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28 - Renegotiating Language Norms in Minority Contexts

from Part V - Standardization in Late Modernity

Published online by Cambridge University Press:  01 July 2021

Wendy Ayres-Bennett
Affiliation:
University of Cambridge
John Bellamy
Affiliation:
University of Cambridge
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Summary

This chapter considers language standardization from a minority language perspective. Processes and underlying principles of evaluative frameworks in minoritized languages are described from a historical and contemporary perspective. Trends in the standardization of minority languages are outlined, focusing on the case of the Irish language. It is contended that models of language excellence in many minority situations are being restructured. This is due to the opportunities for engagement with, and evaluation of, new forms of variation that have resulted from generations of language shift and revitalization. It is also due to the changing relationship between self and society in the context of Late Modernity, where social actors are increasingly agentive in deciding what is right and wrong for themselves. Using Irish as an illustrative example, it is shown that models of legitimate, authoritative and authentic language usage are constantly available for renegotiation, and perhaps especially in minority contexts. Results are described from two attitudinal projects with users of Irish, one with teenagers from the Irish-speaking communities of the Gaeltacht and the other with prospective ‘New Speaker’ teachers of Irish. Ultimately, the chapter speaks to shifting language evaluative dynamics in minority languages as communities adapt to their minoritized status within the fluid sociolinguistic arrangements that characterize Late Modernity.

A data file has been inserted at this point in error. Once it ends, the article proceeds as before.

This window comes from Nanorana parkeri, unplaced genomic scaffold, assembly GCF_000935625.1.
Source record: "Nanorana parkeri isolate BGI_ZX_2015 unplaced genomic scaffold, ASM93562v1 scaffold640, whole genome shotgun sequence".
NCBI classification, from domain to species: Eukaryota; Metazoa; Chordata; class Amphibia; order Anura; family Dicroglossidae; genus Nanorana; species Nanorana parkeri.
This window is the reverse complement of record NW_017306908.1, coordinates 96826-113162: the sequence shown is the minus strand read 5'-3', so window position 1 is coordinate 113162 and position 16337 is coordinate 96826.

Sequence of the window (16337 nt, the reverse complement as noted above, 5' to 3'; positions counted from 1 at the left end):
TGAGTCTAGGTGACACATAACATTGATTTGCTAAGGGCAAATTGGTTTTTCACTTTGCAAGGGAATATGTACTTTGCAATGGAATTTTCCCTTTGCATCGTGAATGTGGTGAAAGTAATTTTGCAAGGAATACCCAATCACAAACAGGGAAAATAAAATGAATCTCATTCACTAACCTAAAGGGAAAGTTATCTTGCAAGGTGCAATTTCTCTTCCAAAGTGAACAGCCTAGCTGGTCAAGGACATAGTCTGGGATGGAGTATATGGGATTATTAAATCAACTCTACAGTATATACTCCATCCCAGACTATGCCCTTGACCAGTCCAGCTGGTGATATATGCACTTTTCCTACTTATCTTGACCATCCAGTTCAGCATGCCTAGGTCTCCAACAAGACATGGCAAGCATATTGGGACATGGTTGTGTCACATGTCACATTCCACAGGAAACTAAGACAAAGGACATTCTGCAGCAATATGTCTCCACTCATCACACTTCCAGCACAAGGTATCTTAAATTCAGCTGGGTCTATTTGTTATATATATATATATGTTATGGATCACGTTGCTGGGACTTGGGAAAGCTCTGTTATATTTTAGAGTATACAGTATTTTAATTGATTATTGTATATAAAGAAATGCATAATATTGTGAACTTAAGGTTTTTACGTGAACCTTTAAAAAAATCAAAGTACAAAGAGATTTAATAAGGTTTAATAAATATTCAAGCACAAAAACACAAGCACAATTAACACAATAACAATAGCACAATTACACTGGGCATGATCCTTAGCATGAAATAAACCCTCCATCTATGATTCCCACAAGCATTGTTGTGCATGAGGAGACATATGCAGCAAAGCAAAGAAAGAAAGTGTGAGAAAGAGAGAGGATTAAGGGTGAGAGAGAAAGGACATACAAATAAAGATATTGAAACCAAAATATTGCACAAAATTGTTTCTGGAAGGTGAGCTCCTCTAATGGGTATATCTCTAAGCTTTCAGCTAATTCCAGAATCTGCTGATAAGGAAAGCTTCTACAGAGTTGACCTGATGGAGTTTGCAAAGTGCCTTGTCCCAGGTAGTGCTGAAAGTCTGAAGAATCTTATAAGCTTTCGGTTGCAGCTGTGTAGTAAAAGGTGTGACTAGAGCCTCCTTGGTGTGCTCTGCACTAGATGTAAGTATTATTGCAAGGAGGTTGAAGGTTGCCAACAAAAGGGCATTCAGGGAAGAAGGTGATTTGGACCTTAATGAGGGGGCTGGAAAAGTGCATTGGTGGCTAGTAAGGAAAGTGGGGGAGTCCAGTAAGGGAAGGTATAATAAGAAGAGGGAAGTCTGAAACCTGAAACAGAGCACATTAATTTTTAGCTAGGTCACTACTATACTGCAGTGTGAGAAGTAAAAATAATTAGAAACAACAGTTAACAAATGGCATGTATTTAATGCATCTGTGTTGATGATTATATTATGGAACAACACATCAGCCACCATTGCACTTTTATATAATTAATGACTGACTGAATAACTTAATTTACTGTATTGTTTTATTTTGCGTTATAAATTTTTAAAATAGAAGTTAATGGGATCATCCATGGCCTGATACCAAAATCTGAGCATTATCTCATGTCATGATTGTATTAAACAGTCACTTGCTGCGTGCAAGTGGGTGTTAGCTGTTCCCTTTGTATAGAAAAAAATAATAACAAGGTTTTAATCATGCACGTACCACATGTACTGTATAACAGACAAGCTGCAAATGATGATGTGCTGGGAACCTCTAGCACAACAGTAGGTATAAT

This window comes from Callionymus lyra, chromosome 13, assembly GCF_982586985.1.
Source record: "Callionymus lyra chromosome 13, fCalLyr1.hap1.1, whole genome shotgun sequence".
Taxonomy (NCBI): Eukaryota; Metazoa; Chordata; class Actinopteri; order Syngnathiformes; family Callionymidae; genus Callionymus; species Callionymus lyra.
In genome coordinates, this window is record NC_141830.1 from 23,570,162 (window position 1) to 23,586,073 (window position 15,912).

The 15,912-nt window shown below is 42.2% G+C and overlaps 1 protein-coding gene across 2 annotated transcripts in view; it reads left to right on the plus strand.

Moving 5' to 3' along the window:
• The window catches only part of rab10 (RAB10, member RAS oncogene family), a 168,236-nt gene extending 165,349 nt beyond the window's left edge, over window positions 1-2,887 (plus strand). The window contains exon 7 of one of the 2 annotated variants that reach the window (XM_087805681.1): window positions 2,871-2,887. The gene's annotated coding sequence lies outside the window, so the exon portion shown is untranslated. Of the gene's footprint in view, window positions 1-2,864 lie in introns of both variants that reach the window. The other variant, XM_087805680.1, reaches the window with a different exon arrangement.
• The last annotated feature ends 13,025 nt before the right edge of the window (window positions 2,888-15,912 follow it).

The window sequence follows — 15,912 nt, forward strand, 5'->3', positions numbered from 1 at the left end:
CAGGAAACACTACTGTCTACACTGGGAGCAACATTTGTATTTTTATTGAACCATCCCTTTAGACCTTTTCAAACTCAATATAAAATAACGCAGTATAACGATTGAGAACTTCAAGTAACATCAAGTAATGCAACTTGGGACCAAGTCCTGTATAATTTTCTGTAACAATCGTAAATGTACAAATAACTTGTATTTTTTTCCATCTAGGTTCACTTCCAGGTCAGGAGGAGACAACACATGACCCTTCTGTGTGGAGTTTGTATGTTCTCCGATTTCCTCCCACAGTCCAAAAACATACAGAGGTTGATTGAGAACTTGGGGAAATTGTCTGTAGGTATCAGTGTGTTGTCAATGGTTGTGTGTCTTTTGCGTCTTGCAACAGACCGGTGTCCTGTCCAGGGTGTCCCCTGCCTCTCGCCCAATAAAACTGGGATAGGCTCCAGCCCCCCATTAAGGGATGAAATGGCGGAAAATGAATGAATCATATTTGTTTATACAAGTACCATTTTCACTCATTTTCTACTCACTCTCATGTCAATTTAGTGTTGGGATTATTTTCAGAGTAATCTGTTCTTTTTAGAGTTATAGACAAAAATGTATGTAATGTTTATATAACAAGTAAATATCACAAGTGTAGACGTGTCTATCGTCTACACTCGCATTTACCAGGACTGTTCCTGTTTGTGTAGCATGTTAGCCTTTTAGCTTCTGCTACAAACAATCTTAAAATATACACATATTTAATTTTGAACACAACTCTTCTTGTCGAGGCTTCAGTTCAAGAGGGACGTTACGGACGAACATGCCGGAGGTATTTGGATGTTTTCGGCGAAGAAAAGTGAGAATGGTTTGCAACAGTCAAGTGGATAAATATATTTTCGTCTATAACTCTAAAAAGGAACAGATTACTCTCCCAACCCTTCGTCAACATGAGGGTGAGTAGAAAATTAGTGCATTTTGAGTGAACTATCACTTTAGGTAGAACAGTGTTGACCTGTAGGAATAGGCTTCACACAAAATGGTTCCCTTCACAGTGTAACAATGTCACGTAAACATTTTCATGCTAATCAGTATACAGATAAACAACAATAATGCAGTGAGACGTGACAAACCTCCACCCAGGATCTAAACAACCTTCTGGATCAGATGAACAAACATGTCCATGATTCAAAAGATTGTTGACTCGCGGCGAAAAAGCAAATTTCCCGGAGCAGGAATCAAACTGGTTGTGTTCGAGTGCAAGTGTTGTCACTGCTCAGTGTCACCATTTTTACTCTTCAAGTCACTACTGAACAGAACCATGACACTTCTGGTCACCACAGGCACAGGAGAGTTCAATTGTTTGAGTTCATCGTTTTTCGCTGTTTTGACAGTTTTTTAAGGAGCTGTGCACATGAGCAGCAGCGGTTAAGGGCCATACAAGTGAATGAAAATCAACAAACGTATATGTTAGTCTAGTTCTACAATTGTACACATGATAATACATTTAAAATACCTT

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Publisher: Cambridge University Press
Print publication year: 2021

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